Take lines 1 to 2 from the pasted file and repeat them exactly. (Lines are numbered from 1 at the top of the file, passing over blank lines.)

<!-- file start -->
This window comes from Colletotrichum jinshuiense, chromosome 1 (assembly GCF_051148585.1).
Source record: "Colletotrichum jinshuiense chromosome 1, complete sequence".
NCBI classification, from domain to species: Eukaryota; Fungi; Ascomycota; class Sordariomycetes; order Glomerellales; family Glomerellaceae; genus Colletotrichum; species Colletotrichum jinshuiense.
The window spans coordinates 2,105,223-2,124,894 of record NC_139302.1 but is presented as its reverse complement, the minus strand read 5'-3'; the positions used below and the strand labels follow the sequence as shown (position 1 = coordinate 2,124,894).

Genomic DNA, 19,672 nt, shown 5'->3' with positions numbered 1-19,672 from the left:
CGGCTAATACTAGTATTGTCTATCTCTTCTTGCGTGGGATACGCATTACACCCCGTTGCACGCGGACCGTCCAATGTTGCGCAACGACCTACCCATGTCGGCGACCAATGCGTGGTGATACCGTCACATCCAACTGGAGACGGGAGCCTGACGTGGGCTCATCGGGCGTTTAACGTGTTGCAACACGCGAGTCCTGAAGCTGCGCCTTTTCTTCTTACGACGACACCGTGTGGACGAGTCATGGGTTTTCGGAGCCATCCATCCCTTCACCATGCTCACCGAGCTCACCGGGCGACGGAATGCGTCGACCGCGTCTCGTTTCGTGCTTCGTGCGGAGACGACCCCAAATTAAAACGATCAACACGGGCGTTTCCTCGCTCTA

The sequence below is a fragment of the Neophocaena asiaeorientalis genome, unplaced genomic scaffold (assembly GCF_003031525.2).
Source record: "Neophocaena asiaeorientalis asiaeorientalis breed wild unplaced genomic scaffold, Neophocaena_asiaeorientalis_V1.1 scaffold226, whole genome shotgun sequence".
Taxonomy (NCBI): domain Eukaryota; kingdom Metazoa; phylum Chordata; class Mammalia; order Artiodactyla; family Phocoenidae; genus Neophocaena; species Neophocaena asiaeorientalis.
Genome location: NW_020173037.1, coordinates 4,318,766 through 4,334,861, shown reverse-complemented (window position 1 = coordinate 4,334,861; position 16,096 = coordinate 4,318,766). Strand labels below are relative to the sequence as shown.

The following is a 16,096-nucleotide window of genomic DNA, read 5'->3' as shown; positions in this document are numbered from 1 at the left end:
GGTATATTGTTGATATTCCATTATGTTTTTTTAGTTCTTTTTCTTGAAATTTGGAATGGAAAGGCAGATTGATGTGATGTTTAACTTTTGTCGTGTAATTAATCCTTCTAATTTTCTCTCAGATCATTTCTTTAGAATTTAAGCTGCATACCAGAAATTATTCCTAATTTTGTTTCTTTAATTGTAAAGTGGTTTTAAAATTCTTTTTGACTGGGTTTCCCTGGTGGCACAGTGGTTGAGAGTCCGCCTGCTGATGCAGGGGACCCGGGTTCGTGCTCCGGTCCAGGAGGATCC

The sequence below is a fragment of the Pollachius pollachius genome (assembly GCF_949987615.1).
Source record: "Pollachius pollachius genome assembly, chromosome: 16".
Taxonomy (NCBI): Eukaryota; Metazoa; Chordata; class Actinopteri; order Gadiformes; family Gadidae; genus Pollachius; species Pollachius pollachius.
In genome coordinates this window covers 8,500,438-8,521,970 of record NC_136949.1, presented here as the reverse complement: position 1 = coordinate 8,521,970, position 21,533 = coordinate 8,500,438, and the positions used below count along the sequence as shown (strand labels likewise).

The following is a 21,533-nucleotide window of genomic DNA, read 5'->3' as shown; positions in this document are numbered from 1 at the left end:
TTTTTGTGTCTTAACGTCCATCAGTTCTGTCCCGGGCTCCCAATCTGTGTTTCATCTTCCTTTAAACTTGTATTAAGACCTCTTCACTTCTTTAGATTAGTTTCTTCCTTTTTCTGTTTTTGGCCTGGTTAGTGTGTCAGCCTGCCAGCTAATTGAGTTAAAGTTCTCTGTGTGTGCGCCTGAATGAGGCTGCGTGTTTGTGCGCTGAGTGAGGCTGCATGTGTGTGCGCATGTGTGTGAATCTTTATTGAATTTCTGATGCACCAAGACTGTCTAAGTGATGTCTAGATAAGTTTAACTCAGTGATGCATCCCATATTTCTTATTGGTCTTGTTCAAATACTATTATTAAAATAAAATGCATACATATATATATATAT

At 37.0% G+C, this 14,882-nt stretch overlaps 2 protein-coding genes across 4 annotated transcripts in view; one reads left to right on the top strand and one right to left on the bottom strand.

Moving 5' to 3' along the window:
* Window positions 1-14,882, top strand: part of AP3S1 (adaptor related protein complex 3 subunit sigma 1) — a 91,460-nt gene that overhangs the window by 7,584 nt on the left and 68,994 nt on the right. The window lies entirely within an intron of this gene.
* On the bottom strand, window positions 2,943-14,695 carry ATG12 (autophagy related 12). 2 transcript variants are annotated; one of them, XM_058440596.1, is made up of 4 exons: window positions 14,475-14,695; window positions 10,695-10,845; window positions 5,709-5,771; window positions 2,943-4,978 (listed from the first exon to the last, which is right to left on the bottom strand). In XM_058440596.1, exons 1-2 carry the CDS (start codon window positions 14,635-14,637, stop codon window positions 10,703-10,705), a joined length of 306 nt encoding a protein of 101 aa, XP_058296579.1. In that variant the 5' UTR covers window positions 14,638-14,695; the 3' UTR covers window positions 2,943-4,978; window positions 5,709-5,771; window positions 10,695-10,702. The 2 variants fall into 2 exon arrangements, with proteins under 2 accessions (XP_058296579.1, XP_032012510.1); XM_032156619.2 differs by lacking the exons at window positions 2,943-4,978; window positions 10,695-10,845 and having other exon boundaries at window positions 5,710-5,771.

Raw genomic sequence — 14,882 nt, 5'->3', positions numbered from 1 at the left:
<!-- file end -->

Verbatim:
This window comes from Colletotrichum jinshuiense, chromosome 1 (assembly GCF_051148585.1).
Source record: "Colletotrichum jinshuiense chromosome 1, complete sequence".